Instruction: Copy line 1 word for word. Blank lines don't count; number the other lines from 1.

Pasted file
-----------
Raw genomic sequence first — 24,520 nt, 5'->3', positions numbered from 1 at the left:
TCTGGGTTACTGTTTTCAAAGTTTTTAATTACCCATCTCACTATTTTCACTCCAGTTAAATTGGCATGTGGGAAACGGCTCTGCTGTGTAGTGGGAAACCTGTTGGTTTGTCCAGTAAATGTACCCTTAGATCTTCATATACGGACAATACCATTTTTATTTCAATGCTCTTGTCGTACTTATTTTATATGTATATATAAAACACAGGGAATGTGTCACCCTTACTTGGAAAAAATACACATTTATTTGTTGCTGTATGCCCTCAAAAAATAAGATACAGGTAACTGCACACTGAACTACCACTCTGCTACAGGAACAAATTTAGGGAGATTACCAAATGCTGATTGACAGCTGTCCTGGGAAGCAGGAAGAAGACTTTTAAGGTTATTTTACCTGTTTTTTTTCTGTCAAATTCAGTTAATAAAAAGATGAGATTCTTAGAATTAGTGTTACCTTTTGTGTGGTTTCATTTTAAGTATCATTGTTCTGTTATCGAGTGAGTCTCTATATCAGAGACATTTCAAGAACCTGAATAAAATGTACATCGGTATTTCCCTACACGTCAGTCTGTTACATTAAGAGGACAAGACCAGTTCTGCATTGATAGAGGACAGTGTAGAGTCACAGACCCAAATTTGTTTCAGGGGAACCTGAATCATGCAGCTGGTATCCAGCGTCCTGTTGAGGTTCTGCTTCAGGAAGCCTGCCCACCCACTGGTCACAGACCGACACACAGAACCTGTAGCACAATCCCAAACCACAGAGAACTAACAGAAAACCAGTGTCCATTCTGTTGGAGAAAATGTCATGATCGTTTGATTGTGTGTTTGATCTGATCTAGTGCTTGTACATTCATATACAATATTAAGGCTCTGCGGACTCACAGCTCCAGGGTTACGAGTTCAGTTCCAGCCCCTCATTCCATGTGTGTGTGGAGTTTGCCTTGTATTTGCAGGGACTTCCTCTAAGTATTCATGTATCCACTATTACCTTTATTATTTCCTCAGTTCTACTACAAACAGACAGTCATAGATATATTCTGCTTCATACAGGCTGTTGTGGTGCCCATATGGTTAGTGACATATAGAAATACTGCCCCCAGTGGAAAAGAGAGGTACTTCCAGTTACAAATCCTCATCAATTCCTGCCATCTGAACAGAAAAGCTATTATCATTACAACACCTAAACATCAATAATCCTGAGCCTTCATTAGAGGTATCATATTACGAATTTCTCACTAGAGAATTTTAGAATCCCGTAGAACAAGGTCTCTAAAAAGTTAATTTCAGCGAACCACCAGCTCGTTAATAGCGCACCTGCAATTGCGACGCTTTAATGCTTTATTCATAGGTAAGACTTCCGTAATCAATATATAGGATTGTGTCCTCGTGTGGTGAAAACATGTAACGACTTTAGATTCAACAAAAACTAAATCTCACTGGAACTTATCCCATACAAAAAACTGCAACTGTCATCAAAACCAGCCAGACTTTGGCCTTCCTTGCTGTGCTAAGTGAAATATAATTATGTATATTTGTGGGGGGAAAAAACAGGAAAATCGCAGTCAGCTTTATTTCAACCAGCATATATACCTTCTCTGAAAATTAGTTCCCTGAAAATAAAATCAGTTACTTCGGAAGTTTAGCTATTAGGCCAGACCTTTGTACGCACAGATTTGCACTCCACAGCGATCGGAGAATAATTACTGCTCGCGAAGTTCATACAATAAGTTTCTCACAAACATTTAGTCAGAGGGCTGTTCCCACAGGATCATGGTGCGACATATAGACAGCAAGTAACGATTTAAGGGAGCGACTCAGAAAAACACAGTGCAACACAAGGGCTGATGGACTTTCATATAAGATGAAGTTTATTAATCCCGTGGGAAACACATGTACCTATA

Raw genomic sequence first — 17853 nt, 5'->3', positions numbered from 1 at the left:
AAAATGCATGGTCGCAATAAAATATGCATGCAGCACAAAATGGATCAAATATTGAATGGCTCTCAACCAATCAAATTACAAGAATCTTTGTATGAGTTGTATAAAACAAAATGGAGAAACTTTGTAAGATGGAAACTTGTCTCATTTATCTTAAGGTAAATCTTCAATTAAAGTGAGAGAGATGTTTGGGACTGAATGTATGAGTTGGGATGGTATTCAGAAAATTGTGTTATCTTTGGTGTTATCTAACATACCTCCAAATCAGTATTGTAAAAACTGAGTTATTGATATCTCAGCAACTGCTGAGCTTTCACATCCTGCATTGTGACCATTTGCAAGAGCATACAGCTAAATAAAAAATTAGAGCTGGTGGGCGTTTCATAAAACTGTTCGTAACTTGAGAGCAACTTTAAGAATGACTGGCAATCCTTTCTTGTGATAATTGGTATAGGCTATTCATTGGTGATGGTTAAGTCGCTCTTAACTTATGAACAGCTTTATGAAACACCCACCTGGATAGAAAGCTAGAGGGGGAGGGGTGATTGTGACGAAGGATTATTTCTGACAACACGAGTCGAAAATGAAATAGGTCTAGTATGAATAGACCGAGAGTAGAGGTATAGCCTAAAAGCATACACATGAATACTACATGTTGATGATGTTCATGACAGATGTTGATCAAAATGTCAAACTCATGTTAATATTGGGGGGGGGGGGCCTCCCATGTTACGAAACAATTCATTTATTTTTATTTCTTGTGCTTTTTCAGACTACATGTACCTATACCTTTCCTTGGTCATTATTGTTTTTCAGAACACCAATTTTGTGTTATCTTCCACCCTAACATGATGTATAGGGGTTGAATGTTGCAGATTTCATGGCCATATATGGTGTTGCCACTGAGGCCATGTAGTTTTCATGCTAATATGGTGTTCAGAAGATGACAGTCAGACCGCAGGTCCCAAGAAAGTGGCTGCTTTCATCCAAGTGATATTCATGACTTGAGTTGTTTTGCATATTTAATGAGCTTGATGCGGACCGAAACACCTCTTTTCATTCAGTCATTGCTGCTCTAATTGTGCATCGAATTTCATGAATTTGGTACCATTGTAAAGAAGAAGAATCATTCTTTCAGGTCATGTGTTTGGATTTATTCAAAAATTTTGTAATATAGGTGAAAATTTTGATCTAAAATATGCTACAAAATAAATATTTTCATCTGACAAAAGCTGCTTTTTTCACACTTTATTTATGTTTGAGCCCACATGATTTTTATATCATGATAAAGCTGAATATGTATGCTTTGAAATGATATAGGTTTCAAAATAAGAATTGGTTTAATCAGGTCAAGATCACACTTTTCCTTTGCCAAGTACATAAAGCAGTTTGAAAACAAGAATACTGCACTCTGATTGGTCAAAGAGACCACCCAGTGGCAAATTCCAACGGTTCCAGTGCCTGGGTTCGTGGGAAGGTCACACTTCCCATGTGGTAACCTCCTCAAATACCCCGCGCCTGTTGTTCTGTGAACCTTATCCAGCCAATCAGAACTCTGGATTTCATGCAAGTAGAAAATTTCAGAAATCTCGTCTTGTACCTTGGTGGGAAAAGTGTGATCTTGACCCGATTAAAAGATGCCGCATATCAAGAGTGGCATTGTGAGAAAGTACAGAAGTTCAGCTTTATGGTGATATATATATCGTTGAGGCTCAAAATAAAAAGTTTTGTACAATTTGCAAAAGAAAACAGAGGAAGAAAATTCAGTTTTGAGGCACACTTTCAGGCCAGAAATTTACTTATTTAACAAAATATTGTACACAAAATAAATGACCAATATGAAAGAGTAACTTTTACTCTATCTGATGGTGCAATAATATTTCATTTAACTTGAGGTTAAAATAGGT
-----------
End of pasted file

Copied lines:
Raw genomic sequence first — 24,520 nt, 5'->3', positions numbered from 1 at the left: